There are a handful of reasons why buying a preloaded pincab is a bad idea, outside of the licensing issue:

Out of date software. Many are only just now stepping into installing "VPX" (version 10 of Visual Pinball) instead of running Visual Pinball 9, and even then, the software will likely be out of date; 10.6 is in open beta, and I'd bet the pincab you bought has at best 10.4.

Missing software. There are a couple of "extensions" outside of direct2BS (which is the typical backglass engine), such as UltraDMD and PinUpPlayer, which add useful functionality for "original" tables (original themes or concepts).

Outdated table builds. Either an earlier version of the current definitive build of a table, or a "third best" version of something that's been tackled by 3-4 people.

Licensing of the ROMs. This one is another biggie, and it involves the problem of including the programs written by the pinball companies for tables of the Solid State type (Early, Alphanumeric, DMD). Odds are very good that they didn't negotiate with those IP holders to acquire a license to distribute the code that enables those tables to run.

Hardware. Some preloaded pincab makers skimp on the computer inside the cabinet; this is WHY a number of them stuck with VP9 for so long, they didn't want to slash their profit margin making a computer that would run enough VPX tables well enough they could be gone by the time the buyer realized the pincab wasn't really up to spec.

Now, for dealing with adding tables, the odds are pretty good he used the same directory structure you've got, so it'll make finding the tables easier. I'd recommend going over to VPinball.com and getting yourself a copy of PinUpSystem, which will provide you with the PinUpPopper pincab front end that's easier to set up and maintain than PinballX, and it comes with PinUpPlayer for some of those original style tables. I'd also recommend that, once you figure out the specs of what the guy sold you (assuming you receive the pincab), basically nuke whatever he installed for Visual Pinball and start it over, or at least overwrite what he put on there with the latest version of VPX (assuming it'll run on the computer inside) and the latest versions of the tables you're interested in.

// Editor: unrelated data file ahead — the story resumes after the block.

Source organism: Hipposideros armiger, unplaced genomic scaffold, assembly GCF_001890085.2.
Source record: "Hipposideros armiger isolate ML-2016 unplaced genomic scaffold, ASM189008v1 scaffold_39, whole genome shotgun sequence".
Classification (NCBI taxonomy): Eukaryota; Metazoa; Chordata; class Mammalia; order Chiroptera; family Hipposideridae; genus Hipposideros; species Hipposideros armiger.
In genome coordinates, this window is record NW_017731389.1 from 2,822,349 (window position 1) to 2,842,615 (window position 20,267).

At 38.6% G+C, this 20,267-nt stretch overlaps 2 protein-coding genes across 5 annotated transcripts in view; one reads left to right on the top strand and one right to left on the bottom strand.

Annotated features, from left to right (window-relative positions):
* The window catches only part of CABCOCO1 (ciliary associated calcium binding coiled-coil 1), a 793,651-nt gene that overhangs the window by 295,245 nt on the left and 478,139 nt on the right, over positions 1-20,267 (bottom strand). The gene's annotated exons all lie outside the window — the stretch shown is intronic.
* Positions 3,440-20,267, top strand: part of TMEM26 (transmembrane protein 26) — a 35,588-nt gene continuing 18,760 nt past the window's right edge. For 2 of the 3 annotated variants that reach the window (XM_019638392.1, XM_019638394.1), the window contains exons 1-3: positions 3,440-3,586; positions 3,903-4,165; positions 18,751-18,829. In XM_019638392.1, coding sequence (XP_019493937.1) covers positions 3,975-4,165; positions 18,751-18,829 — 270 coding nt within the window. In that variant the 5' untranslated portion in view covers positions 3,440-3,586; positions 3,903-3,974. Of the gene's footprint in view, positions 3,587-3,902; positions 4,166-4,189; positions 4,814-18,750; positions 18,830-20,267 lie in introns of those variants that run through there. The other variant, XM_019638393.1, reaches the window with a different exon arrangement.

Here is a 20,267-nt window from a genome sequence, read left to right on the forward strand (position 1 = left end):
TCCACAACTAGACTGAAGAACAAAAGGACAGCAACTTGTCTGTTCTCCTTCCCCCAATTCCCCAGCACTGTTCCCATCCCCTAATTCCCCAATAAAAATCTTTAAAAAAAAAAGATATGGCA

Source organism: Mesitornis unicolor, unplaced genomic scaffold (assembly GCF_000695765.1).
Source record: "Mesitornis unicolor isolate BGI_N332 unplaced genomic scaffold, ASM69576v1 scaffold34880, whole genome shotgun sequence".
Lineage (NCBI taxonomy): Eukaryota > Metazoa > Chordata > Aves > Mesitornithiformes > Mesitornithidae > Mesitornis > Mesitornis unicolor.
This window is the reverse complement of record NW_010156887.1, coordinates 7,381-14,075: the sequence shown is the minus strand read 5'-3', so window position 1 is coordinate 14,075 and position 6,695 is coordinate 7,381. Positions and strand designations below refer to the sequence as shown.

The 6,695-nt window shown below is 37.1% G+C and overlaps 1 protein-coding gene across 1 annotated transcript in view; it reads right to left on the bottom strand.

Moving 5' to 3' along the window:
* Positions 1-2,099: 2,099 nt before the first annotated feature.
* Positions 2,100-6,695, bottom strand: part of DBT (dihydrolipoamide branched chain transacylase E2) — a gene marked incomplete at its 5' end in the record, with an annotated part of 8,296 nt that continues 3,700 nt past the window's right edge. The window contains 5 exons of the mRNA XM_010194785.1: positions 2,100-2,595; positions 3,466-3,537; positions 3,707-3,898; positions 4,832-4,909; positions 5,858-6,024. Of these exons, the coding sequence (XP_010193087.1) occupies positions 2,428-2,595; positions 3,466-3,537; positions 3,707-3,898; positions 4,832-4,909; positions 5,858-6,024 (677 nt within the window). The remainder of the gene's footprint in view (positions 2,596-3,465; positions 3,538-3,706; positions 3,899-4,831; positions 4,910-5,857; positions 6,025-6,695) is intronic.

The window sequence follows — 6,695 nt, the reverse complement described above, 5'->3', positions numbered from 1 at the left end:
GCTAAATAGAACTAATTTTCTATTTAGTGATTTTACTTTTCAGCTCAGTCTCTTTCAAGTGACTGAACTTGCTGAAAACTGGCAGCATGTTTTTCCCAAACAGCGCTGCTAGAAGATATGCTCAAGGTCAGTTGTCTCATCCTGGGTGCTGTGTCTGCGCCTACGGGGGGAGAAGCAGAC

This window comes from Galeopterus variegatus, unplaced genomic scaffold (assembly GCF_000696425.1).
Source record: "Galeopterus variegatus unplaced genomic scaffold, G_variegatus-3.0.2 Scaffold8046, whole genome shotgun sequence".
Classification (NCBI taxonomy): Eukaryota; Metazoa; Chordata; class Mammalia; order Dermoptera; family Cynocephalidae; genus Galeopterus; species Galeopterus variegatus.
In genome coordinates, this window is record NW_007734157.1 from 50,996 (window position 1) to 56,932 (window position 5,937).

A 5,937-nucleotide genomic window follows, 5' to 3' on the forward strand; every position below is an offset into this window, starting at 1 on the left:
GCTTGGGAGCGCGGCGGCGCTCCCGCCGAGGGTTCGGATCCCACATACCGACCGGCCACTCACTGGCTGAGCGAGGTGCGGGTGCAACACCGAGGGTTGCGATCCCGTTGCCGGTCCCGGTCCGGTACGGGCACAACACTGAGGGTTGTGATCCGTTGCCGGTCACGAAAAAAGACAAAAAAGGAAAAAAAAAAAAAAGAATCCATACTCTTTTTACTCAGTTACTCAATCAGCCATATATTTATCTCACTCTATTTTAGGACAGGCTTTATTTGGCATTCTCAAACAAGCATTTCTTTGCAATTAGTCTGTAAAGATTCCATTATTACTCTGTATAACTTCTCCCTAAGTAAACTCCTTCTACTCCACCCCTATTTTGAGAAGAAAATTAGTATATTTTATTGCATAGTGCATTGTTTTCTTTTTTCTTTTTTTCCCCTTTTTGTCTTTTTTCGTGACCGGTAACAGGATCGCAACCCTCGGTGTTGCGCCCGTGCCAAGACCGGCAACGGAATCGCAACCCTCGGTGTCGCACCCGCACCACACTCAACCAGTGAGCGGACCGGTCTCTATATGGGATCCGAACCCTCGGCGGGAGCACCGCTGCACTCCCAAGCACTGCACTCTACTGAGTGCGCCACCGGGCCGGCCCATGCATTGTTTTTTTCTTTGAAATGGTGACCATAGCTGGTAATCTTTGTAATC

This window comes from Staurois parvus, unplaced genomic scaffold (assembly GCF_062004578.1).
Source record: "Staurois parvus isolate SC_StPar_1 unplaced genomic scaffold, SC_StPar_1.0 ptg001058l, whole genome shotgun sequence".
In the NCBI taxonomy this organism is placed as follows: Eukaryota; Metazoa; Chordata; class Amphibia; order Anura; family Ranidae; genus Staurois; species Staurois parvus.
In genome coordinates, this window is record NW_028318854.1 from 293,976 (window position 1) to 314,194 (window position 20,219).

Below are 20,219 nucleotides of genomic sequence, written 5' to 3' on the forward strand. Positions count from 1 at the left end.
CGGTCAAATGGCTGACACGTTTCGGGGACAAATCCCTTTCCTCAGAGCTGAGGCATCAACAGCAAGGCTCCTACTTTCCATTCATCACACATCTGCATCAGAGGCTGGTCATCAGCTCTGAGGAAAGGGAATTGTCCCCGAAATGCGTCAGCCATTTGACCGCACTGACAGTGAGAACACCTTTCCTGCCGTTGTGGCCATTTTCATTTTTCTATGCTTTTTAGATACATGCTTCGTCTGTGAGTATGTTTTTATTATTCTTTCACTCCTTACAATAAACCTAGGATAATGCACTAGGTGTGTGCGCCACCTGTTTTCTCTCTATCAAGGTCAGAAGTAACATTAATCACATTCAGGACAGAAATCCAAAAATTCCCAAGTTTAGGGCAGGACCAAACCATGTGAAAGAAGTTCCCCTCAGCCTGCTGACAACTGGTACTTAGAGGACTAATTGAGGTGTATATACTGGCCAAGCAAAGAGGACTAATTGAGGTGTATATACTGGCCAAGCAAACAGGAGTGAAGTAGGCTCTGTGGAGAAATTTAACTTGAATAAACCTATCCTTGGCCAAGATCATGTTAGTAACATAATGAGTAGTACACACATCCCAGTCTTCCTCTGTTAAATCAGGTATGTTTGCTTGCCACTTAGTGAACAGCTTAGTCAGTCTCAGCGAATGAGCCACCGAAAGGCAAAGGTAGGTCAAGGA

The only real difference between your desktop and the computer in the pincab is going to be the peripherals, which should be a button interface, an accelerometer (for nudging support), and depending on how it's set up, support for an analog plunger. Sometimes these will be several different pieces (there is software to set up a mouse as a plunger sensor, believe it or not) and sometimes it'll practically be an all-in-one (pinball controller that hooks to buttons, plunger sensor, and provides the accelerometer).